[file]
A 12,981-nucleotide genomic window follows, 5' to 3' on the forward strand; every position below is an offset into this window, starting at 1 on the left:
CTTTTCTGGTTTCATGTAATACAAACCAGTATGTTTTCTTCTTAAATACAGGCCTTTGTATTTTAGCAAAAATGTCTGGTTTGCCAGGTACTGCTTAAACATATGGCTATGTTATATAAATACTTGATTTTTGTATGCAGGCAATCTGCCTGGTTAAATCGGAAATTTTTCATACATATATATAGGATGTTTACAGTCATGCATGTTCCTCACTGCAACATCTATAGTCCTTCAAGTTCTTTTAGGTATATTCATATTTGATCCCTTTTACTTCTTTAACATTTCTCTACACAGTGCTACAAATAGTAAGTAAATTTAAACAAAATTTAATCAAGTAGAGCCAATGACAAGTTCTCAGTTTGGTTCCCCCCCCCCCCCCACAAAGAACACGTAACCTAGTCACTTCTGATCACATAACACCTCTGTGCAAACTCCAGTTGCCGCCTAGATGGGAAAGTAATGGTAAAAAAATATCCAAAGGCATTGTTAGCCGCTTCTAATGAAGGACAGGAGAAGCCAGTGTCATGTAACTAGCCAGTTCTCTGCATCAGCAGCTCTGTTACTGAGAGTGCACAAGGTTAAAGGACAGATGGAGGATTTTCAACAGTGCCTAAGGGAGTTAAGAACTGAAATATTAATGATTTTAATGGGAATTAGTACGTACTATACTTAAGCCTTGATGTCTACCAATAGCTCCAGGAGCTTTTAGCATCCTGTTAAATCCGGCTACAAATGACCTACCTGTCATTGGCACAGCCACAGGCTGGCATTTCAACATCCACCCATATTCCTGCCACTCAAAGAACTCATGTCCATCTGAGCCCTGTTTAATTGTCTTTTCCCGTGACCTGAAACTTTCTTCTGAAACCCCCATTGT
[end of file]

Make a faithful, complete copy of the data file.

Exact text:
A 12,981-nucleotide genomic window follows, 5' to 3' on the forward strand; every position below is an offset into this window, starting at 1 on the left:
CTTTTCTGGTTTCATGTAATACAAACCAGTATGTTTTCTTCTTAAATACAGGCCTTTGTATTTTAGCAAAAATGTCTGGTTTGCCAGGTACTGCTTAAACATATGGCTATGTTATATAAATACTTGATTTTTGTATGCAGGCAATCTGCCTGGTTAAATCGGAAATTTTTCATACATATATATAGGATGTTTACAGTCATGCATGTTCCTCACTGCAACATCTATAGTCCTTCAAGTTCTTTTAGGTATATTCATATTTGATCCCTTTTACTTCTTTAACATTTCTCTACACAGTGCTACAAATAGTAAGTAAATTTAAACAAAATTTAATCAAGTAGAGCCAATGACAAGTTCTCAGTTTGGTTCCCCCCCCCCCCCCACAAAGAACACGTAACCTAGTCACTTCTGATCACATAACACCTCTGTGCAAACTCCAGTTGCCGCCTAGATGGGAAAGTAATGGTAAAAAAATATCCAAAGGCATTGTTAGCCGCTTCTAATGAAGGACAGGAGAAGCCAGTGTCATGTAACTAGCCAGTTCTCTGCATCAGCAGCTCTGTTACTGAGAGTGCACAAGGTTAAAGGACAGATGGAGGATTTTCAACAGTGCCTAAGGGAGTTAAGAACTGAAATATTAATGATTTTAATGGGAATTAGTACGTACTATACTTAAGCCTTGATGTCTACCAATAGCTCCAGGAGCTTTTAGCATCCTGTTAAATCCGGCTACAAATGACCTACCTGTCATTGGCACAGCCACAGGCTGGCATTTCAACATCCACCCATATTCCTGCCACTCAAAGAACTCATGTCCATCTGAGCCCTGTTTAATTGTCTTTTCCCGTGACCTGAAACTTTCTTCTGAAACCCCCATTGT